As the theory goes, Elsa shares the same parents as Rapunzel, King Frederic, and Queen Arianna, the latter of whom passed along magical powers to her daughter(s) by eating a flower, or something. After all, Anna isn’t blonde, whereas Elsa and Rapunzel are. In addition, the supposed sisters are the only two princesses to have magical powers in any Disney movie ever, both are left-handed, and both share an alarming number of other similarities. The only question that remains now is why did Elsa get the boot from Corona and shipped off to the cold frozen tundra of Arendelle?
5. Cars Takes Place in a Future Where Humans Have Been Wiped Out by Pollution
There is a Grand Unified Theory of Pixar claiming that all Pixar films take place in the same universe. One particularly ominous aspect of the GUTP is where the film Cars fits in. Being the only film entirely void of humans, one can only wonder where they’ve all gone.
Given that the world of Cars is obviously one built by humans, in that shares an identical infrastructure and culture, there are a few possibilities. One is that at some point, people made the fateful mistake of providing their vehicles with AI, and a hostile car takeover ensued. More humankind has been killed off from pollution, and what few survivors remained fled the planet, paving the way for Wall-E. In their absence, perhaps their AI-imbued cars run the show, or perhaps these vehicles gain consciousness (aka Disney science) and take on the personalities of the humans who once owned them, explaining why they have false memories about events happening in the 20th Century like driving down Route 66 or Rascal Flatts being popular.
4. Boo is the Whackadoodle Witch from Brave
When Sully walked out on Boo at the end of Monster, Inc., the poor impressionable girl was never the same. How could she be after seeing what lay on the other side? As anyone in her situation would do, she had a mental breakdown and then figured out a way to time travel.
During her time spent running around Monstropolis with Mike and Sully, Boo picked up a thing or two about the inner workings of magical doors. Using her mystical knowledge, she one day ends up conjuring one that traverses space and time and promptly lands her in the world of Brave, where she meets Merida. Take a look around at the Witch’s woodshop, and you’ll see she even carved a likeness of her big blue friend to remember him by, until the fateful day came when they could be reunited. Sadly, given Boo’s decrepit age in Brave, it seems like she’s hopelessly devoted her entire life to reuniting with Sully, to no avail. All of which makes Boo/Witch one of the most tragic figures in all of Disneydom.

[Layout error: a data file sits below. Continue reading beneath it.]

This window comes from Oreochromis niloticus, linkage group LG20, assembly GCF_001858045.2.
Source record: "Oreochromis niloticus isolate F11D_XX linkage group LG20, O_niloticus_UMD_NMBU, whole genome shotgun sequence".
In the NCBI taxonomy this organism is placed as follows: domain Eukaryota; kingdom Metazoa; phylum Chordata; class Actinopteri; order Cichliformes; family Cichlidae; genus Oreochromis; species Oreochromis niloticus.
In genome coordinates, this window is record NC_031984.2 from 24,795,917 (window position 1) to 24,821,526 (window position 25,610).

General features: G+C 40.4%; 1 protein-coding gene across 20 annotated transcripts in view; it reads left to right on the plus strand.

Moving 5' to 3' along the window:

3. Peter Pan is a Pedophile
Rounding out our trifecta of ways to completely ruin any future viewings of Peter Pan, there’s the strong likelihood that Pan the Man is a pedophile. Think about it: he’s been traveling outside Neverland for years, maybe centuries, and has definitely seen some things spying through all those bedroom windows. Add in the fact that although physically he appears young, mentally, he’s basically a 98-year-old man, and that’s when things start getting creepy.
What is Peter Pan doing exactly with the Lost Boys all alone up in those trees? We shudder to think. Poor little Michael Darling. To make matters worse, in real life, J.M. Barrie used to take photographs of several kids he personally adopted, both in homemade costumes and naked, or has he tells it, “I lay thinking of this little boy, who, in the midst of his play while I undressed him, had suddenly buried his head on my knees.” Oh no! Better think twice next time you let your kids take a photo with Peter Pan at Disneyland.
2. Chip is the Illegitimate Son of Beast
If you remember correctly, in 1991’s Beauty and the Beast, there was no evidence that Mrs. Potts was married other than her name and the fact that she has a disfigured child. However, she was definitely too old to have a son Chip’s age, and even if she were to have a kid by some miracle it would still be impossible, given that she was a teapot at the time. Cue one of the craziest Disney theories out there.
Lumiere tells Belle that their curse has been going on for 10 years by the time of her arrival. Chip is definitely younger than that, so it stands that Chip was not Mrs. Potts’ son. But whose was he? According to this theory, prior to being turned into Beast the devilishly handsome Prince Adam, could have gotten lucky with some village girl right before being cursed, or even hooked up with the Enchantress herself. Or, most disturbing of all, Belle wasn’t the first woman Beast tried to force himself on in an attempt to break the curse, and in a horrific scene, this poor human victim gave birth to a talking tea cup before dying of incredibly unnatural causes.
1. Nemo Was Dead the Entire Time
What better way to ruin the touchingly triumphant father-son tale of Finding Nemo than by finding out that Nemo was dead the entire time and Marlin is hallucinating everything that happens. This particularly soul-shattering theory has Nemo dying in the same attack that killed his mother and his other siblings. The rest of the movie that follows is his father Marlin’s attempt to cope with the tragedy.
Don’t believe us? Marlin’s oceanic journey is pretty much a spot-on allegory for the five stages of grief. Marlin doesn’t want Nemo to go to school because his son isn’t ready: Denial. Marlin yells at Nemo for swimming out too far: Anger. Marlin joins up with Dory, sharks, turtles, etc… to find Nemo: Bargaining. Marlin watches Nemo get flushed down a toilet and loses it: Depression. In the end, Marlin finally learns to let go of the past and change his ways: Acceptance. Oh yeah, and don’t forget that “Nemo” in Latin means “nothing.” Happy watching!
Know of any other ruinous Disney theories? Let us know in the comments.